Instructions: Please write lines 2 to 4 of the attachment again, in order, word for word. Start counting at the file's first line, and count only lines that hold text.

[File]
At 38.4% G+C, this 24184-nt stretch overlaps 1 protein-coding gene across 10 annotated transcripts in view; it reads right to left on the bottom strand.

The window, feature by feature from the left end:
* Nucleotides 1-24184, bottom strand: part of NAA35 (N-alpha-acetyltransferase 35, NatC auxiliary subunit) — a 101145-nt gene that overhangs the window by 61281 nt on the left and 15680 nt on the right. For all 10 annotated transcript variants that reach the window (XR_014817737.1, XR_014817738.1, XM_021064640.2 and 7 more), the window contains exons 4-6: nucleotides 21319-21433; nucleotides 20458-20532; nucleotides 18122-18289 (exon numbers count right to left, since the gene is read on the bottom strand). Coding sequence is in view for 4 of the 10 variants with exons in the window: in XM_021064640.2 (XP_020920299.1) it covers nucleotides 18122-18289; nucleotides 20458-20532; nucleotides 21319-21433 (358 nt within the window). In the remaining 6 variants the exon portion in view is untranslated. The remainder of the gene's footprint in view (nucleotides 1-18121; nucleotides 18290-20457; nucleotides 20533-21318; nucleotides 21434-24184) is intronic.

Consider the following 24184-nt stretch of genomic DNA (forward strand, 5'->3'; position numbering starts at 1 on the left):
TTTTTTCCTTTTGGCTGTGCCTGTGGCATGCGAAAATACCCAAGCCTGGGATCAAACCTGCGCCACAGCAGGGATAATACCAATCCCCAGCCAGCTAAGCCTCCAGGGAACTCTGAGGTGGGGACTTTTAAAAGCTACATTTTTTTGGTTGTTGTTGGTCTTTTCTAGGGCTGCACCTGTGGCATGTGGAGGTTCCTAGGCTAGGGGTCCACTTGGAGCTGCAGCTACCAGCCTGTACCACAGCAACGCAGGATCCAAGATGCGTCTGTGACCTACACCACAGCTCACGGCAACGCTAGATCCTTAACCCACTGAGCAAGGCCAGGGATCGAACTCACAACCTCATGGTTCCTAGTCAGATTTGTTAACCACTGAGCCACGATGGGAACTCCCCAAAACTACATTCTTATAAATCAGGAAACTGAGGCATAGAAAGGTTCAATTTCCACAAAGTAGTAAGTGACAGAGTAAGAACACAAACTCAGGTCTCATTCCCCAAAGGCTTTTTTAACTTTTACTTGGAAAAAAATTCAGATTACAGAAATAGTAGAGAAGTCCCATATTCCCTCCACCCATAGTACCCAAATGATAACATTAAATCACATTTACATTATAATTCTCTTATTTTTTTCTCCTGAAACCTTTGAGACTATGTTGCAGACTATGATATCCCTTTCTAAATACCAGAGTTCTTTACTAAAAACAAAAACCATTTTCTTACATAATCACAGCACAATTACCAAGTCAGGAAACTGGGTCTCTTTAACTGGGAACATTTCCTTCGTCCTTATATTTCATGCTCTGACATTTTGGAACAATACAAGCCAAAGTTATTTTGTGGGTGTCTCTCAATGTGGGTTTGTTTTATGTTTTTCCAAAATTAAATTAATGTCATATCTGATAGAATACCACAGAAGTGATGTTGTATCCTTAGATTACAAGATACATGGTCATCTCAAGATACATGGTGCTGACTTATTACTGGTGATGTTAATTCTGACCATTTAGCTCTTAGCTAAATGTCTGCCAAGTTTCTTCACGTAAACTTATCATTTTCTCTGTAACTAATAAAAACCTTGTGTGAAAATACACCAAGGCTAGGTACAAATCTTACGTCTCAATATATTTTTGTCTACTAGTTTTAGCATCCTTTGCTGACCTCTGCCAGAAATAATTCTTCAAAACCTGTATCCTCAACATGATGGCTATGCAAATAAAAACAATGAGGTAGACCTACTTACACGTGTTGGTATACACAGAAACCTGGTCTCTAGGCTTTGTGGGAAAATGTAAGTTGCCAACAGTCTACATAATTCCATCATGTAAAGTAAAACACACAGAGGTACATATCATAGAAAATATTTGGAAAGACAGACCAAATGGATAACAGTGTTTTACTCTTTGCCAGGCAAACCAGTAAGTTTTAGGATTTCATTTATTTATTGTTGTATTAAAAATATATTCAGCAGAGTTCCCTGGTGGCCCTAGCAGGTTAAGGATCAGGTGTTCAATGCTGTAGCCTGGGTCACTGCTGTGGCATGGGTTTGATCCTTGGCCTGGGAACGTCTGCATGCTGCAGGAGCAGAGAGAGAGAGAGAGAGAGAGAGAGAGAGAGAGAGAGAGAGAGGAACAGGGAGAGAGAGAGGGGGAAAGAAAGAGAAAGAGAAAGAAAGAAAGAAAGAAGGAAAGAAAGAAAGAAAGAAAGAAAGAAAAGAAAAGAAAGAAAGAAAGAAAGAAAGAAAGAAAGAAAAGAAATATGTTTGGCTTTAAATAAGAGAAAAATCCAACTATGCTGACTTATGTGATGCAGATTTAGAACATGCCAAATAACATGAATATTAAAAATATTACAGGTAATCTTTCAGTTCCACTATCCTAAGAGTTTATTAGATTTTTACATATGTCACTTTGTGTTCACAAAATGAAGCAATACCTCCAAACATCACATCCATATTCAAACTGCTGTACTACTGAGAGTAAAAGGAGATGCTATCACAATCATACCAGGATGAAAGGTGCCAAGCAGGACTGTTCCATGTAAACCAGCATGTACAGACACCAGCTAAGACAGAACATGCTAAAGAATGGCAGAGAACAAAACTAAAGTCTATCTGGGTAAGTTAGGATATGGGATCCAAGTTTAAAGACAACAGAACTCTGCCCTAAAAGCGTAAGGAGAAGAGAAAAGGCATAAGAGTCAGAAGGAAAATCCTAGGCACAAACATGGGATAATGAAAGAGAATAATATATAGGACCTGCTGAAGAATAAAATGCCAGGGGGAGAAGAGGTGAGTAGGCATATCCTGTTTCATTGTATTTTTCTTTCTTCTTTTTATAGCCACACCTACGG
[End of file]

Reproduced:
The window, feature by feature from the left end:
* Nucleotides 1-24184, bottom strand: part of NAA35 (N-alpha-acetyltransferase 35, NatC auxiliary subunit) — a 101145-nt gene that overhangs the window by 61281 nt on the left and 15680 nt on the right. For all 10 annotated transcript variants that reach the window (XR_014817737.1, XR_014817738.1, XM_021064640.2 and 7 more), the window contains exons 4-6: nucleotides 21319-21433; nucleotides 20458-20532; nucleotides 18122-18289 (exon numbers count right to left, since the gene is read on the bottom strand). Coding sequence is in view for 4 of the 10 variants with exons in the window: in XM_021064640.2 (XP_020920299.1) it covers nucleotides 18122-18289; nucleotides 20458-20532; nucleotides 21319-21433 (358 nt within the window). In the remaining 6 variants the exon portion in view is untranslated. The remainder of the gene's footprint in view (nucleotides 1-18121; nucleotides 18290-20457; nucleotides 20533-21318; nucleotides 21434-24184) is intronic.

Consider the following 24184-nt stretch of genomic DNA (forward strand, 5'->3'; position numbering starts at 1 on the left):